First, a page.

Annuity is complex, but good retirement hedge

The Bakersfield Californian
June 7, 2012

With defined-benefit pensions disappearing and stock market volatility giving people nightmares, an increasing number of my boomer retirement planning clients are asking me about investing in annuities.

An annuity is an “investment,” most commonly with a life insurance company, that can pay out retirement income, often through the lifetime of the investor and/or his or her spouse. They come in many forms, paying out in a variety of ranges. Internal Revenue Service rules are being formulated to give annuities greater use in retirement planning.

Annuities often generate a great deal of controversy, with some financial advisors promoting the arrangements for their security and others claiming they are not economical because of their fees and “hidden” costs.

But each person’s circumstance is unique. Most often I will advise people that annuities most likely should be included in an investment portfolio that is balanced between establishing a secure retirement income and growing it.

Annuities should not be used by people who need to have a high degree of financial “liquidity.” Most people claim they need liquidity, but it’s only because they lack a structured income plan. Annuities should not be used for people who change their amount of income frequently, or who need a high rate of withdrawal on their investments.

The prime demographic for people who benefit from investing in an annuity is those age 50 to 70, who need the certainty of income. With people now living many more years beyond their retirement dates, this is the certainty that a retiree will not outlive his or her savings.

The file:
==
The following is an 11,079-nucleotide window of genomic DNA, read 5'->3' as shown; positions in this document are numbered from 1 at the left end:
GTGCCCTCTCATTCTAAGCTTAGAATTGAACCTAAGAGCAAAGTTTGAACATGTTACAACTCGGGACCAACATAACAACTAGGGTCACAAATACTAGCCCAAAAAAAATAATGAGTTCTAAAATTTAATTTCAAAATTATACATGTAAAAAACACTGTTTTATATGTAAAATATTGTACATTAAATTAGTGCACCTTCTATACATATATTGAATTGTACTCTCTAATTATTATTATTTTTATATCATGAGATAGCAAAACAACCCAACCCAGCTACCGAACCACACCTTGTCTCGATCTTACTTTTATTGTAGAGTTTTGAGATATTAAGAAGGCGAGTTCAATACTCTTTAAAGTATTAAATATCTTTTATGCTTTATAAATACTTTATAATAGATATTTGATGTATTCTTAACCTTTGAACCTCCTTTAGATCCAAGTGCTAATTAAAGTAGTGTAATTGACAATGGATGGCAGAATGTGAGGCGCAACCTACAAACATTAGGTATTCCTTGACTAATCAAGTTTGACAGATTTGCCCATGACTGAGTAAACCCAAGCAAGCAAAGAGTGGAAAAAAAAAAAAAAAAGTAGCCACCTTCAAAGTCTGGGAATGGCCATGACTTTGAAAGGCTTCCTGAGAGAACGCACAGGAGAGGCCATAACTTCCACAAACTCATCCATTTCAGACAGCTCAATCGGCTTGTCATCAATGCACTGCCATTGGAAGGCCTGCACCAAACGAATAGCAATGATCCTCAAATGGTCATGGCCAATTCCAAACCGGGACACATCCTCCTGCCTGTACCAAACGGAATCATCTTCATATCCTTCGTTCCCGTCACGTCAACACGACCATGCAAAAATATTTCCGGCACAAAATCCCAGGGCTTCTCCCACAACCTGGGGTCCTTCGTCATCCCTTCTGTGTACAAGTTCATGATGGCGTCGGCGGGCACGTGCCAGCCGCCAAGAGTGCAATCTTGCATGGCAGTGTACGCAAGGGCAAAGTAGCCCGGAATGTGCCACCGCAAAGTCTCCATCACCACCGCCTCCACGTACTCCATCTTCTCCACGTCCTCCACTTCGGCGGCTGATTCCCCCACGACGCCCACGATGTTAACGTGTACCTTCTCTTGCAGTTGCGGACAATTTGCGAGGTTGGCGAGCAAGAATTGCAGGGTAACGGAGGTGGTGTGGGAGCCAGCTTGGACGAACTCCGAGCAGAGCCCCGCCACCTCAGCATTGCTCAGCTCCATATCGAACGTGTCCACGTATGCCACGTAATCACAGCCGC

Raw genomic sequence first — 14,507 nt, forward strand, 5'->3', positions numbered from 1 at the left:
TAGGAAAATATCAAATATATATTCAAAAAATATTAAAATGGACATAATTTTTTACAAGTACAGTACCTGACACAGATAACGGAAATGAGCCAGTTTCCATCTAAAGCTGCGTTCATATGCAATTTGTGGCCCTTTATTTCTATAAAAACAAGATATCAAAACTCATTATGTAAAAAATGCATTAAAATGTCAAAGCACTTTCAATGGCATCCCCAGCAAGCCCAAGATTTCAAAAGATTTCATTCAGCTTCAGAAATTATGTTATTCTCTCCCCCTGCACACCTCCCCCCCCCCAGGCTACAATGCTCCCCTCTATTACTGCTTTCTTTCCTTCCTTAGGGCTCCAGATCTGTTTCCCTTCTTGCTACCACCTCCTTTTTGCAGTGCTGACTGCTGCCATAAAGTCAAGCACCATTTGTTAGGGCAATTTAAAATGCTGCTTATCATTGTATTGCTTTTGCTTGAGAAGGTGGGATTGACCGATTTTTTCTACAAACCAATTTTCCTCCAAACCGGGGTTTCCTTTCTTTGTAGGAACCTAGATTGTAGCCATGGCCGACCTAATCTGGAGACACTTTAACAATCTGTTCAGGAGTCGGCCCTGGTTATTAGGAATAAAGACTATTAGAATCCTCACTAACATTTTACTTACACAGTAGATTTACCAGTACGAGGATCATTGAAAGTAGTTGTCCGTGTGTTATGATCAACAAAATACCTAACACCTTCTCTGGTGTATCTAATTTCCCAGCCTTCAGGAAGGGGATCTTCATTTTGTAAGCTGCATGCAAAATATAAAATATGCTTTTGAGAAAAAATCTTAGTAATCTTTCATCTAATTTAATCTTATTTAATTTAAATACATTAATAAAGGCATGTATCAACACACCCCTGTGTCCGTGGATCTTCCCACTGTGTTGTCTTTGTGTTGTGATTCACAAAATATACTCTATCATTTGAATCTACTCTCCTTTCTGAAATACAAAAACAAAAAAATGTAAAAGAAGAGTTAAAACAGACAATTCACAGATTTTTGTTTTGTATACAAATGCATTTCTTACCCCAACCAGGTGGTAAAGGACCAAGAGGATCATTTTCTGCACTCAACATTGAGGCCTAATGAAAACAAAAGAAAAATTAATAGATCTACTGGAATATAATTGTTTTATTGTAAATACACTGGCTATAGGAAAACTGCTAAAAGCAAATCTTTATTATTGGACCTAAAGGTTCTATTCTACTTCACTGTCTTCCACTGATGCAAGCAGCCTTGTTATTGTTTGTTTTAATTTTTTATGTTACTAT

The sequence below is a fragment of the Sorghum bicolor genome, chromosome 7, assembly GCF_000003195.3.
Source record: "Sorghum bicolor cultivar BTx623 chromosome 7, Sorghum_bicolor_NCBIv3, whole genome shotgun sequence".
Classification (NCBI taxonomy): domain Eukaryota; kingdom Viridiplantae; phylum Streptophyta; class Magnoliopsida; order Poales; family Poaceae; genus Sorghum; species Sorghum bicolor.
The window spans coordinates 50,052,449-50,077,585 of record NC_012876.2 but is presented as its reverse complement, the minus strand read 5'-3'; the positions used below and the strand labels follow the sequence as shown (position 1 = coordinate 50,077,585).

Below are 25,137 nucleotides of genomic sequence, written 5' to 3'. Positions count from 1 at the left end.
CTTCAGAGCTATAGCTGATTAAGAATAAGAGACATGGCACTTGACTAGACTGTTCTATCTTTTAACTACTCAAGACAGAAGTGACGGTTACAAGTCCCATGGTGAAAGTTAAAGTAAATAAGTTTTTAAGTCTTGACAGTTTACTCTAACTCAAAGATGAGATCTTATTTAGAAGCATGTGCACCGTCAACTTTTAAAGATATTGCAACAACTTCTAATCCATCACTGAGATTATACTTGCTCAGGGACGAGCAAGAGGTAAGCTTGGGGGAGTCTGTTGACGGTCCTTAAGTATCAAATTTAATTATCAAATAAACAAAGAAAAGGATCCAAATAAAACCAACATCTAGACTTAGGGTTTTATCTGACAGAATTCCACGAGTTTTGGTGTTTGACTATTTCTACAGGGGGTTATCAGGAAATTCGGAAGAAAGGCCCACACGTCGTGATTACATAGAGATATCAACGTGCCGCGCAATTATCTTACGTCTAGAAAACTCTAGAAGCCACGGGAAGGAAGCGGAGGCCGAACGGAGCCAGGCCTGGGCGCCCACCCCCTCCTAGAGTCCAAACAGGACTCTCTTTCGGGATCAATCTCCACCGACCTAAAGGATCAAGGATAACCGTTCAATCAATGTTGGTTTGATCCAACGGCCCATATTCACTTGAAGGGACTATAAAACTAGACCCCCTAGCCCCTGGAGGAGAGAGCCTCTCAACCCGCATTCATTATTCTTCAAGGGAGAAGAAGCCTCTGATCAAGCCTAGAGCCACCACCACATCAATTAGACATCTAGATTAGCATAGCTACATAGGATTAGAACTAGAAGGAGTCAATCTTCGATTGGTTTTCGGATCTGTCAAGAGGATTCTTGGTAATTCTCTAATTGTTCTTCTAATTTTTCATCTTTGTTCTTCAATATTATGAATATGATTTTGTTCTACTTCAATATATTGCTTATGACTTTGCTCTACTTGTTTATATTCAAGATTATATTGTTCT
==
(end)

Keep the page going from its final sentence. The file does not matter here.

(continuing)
Depending how an annuity is structured, the concept is for a person to “invest” a certain amount of money into an “instrument” that will at some future date pay out a regular monthly “retirement” income.

In some arrangements, the “investment” will revert to the company issuing the annuity upon the death of the investor; in others, it will be passed along to a spouse, or to heirs. In each arrangement, the costs will adjust to pay for the benefits.

When I discuss investments with clients, I include annuities, but seldom label them as such. Stunningly, nearly 90 percent of my clients respond by asking to have annuities included in their portfolios.

I have had many people who have said that they would never buy an annuity, and then they have actually bought one. I have one client who didn’t like annuities and now has all his money in them. Often by putting some of their money in an annuity, people have sufficient “peace of mind” to be free to invest in other long-term strategies.

But annuities can be complex and confusing. Ways to protect yourself include:

  • Work with a trusted financial advisor.
  • Identify all fees, including “hidden” fees. Do not be afraid to ask questions.
  • Understand the terms before investing.
  • Ask how inflation will be accommodated.
  • Determine what will happen with your money. Are your heirs accommodated?
  • Take your time.